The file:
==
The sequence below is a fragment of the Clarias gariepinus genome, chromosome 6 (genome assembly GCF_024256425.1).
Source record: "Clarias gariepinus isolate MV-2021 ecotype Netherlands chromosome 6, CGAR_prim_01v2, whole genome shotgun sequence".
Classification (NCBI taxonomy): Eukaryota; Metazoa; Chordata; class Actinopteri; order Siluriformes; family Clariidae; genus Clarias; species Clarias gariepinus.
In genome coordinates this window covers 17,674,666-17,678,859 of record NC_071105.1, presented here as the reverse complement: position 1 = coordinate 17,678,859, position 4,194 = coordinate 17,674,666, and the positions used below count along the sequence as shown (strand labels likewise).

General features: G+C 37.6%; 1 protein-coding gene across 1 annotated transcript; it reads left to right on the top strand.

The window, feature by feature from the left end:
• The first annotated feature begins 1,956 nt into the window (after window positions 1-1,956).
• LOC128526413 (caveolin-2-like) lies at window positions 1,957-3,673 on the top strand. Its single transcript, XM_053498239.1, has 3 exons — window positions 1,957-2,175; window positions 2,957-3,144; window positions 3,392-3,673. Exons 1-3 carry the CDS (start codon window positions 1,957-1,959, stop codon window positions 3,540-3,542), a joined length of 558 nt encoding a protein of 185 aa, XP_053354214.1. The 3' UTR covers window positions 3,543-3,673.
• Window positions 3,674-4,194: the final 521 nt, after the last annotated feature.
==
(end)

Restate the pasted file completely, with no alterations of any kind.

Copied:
The sequence below is a fragment of the Clarias gariepinus genome, chromosome 6 (genome assembly GCF_024256425.1).
Source record: "Clarias gariepinus isolate MV-2021 ecotype Netherlands chromosome 6, CGAR_prim_01v2, whole genome shotgun sequence".
Classification (NCBI taxonomy): Eukaryota; Metazoa; Chordata; class Actinopteri; order Siluriformes; family Clariidae; genus Clarias; species Clarias gariepinus.
In genome coordinates this window covers 17,674,666-17,678,859 of record NC_071105.1, presented here as the reverse complement: position 1 = coordinate 17,678,859, position 4,194 = coordinate 17,674,666, and the positions used below count along the sequence as shown (strand labels likewise).

General features: G+C 37.6%; 1 protein-coding gene across 1 annotated transcript; it reads left to right on the top strand.

The window, feature by feature from the left end:
• The first annotated feature begins 1,956 nt into the window (after window positions 1-1,956).
• LOC128526413 (caveolin-2-like) lies at window positions 1,957-3,673 on the top strand. Its single transcript, XM_053498239.1, has 3 exons — window positions 1,957-2,175; window positions 2,957-3,144; window positions 3,392-3,673. Exons 1-3 carry the CDS (start codon window positions 1,957-1,959, stop codon window positions 3,540-3,542), a joined length of 558 nt encoding a protein of 185 aa, XP_053354214.1. The 3' UTR covers window positions 3,543-3,673.
• Window positions 3,674-4,194: the final 521 nt, after the last annotated feature.